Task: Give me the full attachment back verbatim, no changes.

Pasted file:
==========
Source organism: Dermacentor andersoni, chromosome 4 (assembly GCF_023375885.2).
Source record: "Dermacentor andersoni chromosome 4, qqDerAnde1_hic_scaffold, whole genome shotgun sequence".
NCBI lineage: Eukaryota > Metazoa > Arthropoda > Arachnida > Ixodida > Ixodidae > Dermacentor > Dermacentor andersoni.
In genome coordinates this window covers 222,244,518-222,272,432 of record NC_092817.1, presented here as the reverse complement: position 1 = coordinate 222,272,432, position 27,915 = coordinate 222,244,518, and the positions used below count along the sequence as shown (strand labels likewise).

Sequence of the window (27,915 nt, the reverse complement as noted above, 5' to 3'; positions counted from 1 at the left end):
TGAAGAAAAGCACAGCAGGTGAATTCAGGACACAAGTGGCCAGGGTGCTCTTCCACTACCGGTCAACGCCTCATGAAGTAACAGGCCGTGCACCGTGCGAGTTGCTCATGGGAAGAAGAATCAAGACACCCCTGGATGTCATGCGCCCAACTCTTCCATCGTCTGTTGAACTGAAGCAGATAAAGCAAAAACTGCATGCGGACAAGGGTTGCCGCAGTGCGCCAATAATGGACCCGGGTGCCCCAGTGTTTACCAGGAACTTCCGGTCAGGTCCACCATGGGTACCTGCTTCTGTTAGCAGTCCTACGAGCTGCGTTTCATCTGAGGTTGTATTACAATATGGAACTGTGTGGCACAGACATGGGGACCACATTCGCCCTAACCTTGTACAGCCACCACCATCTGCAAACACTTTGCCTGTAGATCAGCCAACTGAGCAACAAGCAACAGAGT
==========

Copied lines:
Source organism: Dermacentor andersoni, chromosome 4 (assembly GCF_023375885.2).
Source record: "Dermacentor andersoni chromosome 4, qqDerAnde1_hic_scaffold, whole genome shotgun sequence".
NCBI lineage: Eukaryota > Metazoa > Arthropoda > Arachnida > Ixodida > Ixodidae > Dermacentor > Dermacentor andersoni.
In genome coordinates this window covers 222,244,518-222,272,432 of record NC_092817.1, presented here as the reverse complement: position 1 = coordinate 222,272,432, position 27,915 = coordinate 222,244,518, and the positions used below count along the sequence as shown (strand labels likewise).

Sequence of the window (27,915 nt, the reverse complement as noted above, 5' to 3'; positions counted from 1 at the left end):
TGAAGAAAAGCACAGCAGGTGAATTCAGGACACAAGTGGCCAGGGTGCTCTTCCACTACCGGTCAACGCCTCATGAAGTAACAGGCCGTGCACCGTGCGAGTTGCTCATGGGAAGAAGAATCAAGACACCCCTGGATGTCATGCGCCCAACTCTTCCATCGTCTGTTGAACTGAAGCAGATAAAGCAAAAACTGCATGCGGACAAGGGTTGCCGCAGTGCGCCAATAATGGACCCGGGTGCCCCAGTGTTTACCAGGAACTTCCGGTCAGGTCCACCATGGGTACCTGCTTCTGTTAGCAGTCCTACGAGCTGCGTTTCATCTGAGGTTGTATTACAATATGGAACTGTGTGGCACAGACATGGGGACCACATTCGCCCTAACCTTGTACAGCCACCACCATCTGCAAACACTTTGCCTGTAGATCAGCCAACTGAGCAACAAGCAACAGAGT